You have /5 articles left.
Sign up for a free account or log in.

Selecting a college or university is one of the most important life decisions that students and their families make. And, as the recent college admissions scandal that has dominated headlines proves, some parents are willing to do just about anything to get their children into the “right” university.

Scandals such as these erode public trust and add to skepticism regarding the actual value of a college degree. Yet despite this skepticism, research demonstrates that virtually every aspect of life and community is improved by higher education. The college search process today is clouded by consumerism and the commoditization of higher education, resulting in all-too-often misguided choices that can create stress and strain, lengthen or lessen degree attainment, and stunt lifelong value.

In the midst of commoditized higher education, differences among the wide array of colleges and universities have become blurred. Institutions sound more and more alike as they work to not only communicate their relevance among the skepticism but to also successfully attract and retain a sufficient number of students. As a result, students and families are less and less clear about their choices and the educational experience that will best engage, ignite and benefit the individual student.

Meanwhile, economic pressures and sensitivities, as well as sticker and net price volatility, further confuse the factors on which to base the best choice decision. In some cases, parents mistakenly conflate high prices and prestigious rankings with high quality, which is one of the drivers behind the college admissions scandal we’ve all been following. At the other extreme, financial concerns reinforce the bargain hunting of many students and families. For such students and families, the perceived cost of higher education can be an immediate barrier -- with the “sticker price” particularly confusing for those considering whether to enroll in a private or a public education. Understandably, cost-sensitive and merit award-driven students and families increasingly prioritize the biggest scholarship over the particular educational experience that will bring each individual student the most lifetime value.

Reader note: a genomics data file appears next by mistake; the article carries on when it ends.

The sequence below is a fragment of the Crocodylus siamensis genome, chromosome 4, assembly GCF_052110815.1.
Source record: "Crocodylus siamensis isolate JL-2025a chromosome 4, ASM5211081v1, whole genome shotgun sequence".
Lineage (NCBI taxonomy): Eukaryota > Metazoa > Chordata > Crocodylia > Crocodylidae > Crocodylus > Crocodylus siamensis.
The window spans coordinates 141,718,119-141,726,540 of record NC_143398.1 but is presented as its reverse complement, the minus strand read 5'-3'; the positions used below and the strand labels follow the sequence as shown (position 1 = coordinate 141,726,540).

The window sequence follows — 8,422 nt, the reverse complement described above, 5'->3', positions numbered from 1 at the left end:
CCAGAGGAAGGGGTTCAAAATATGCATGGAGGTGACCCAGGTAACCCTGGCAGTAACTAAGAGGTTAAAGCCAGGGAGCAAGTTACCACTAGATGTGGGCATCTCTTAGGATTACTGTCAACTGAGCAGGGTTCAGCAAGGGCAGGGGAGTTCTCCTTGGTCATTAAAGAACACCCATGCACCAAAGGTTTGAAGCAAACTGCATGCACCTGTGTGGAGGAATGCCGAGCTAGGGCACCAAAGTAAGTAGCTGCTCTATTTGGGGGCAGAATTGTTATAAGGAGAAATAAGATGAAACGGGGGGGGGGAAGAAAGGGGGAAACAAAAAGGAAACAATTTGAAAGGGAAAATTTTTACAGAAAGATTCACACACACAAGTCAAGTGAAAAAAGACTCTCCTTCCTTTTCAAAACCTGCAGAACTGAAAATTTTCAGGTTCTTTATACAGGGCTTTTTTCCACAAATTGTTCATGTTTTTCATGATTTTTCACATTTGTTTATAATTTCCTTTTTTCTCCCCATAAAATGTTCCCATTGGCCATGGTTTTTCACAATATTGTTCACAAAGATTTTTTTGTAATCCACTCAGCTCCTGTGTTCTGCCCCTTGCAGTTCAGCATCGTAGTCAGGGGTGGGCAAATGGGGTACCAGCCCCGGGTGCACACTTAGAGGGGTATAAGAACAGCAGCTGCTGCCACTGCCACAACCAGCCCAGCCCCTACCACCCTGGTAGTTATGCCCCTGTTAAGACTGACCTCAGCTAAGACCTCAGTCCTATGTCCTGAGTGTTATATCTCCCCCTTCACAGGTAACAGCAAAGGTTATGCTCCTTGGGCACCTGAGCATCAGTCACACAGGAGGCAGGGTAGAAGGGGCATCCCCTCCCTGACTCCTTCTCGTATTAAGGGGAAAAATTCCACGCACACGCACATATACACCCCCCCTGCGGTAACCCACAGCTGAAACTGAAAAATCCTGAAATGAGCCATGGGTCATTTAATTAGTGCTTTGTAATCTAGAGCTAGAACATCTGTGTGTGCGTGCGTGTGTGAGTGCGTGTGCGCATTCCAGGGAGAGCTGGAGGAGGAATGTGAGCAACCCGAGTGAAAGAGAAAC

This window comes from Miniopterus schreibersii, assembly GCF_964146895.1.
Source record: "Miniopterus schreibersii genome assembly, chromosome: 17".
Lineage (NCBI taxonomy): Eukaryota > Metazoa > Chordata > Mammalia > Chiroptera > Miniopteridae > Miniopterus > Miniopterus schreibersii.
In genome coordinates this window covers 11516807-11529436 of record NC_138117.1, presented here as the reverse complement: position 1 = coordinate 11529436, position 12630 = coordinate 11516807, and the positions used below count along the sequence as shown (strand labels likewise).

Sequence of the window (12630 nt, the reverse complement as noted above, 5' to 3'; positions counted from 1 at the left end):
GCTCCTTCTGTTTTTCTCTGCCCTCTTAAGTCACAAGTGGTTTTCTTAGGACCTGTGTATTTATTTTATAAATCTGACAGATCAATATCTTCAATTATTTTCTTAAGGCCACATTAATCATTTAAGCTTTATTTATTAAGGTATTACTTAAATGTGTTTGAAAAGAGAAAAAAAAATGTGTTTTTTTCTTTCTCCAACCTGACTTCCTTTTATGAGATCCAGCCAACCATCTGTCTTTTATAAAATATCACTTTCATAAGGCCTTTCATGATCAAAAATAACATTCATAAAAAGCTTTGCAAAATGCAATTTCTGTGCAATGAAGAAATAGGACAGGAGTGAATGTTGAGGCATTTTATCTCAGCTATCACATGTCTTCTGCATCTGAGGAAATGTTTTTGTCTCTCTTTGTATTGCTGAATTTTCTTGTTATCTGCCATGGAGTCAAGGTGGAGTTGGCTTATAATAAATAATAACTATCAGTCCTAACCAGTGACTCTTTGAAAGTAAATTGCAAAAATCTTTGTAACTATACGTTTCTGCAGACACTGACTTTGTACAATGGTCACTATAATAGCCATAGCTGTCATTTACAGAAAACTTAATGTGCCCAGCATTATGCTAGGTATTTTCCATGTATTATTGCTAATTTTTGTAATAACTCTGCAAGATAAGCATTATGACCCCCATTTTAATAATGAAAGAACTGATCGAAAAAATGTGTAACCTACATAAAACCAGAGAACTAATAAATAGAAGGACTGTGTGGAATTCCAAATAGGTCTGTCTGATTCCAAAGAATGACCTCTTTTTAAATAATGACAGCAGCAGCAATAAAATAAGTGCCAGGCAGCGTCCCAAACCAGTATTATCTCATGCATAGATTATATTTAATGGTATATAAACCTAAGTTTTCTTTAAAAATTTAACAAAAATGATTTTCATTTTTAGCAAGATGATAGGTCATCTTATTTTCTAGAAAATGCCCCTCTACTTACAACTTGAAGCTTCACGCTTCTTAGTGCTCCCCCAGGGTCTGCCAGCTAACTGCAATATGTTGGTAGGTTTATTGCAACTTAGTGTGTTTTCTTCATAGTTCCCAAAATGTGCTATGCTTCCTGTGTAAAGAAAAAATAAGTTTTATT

To combat this, higher education institutions have a moral responsibility to actively help students and families manage these socioeconomic pressures and make the best college choice to maximize each student’s success and reap the most lifelong value. Key to this effort is the dedication of each college and university to defining their mission, vision and values -- and to distinguish those educational values and experiences in the eyes of prospective students.

Capital University has invested a good deal of energy over the past two years to clarify and establish its purpose-focused mission, and to align that with all aspects of the institution’s strategic advancement. Based on this work, I offer several insights to like-minded universities committed to do their part in ensuring that higher education as a whole achieves value and success for each student.

Place values over cost. While the majority of Capital University students receive university-funded financial aid, we continually run into the misconception among prospective students that they simply cannot afford private college tuition. Especially tricky are those students who feel caught in the middle financially, fearing they have neither the level of financial need nor the elite academic prowess to qualify for scholarships that will make private college accessible.

As a result, institutions like ours sometimes don’t get another look from apt students who cancel themselves out of a private higher education based on perceived cost alone -- or worse, never consider us in the first place.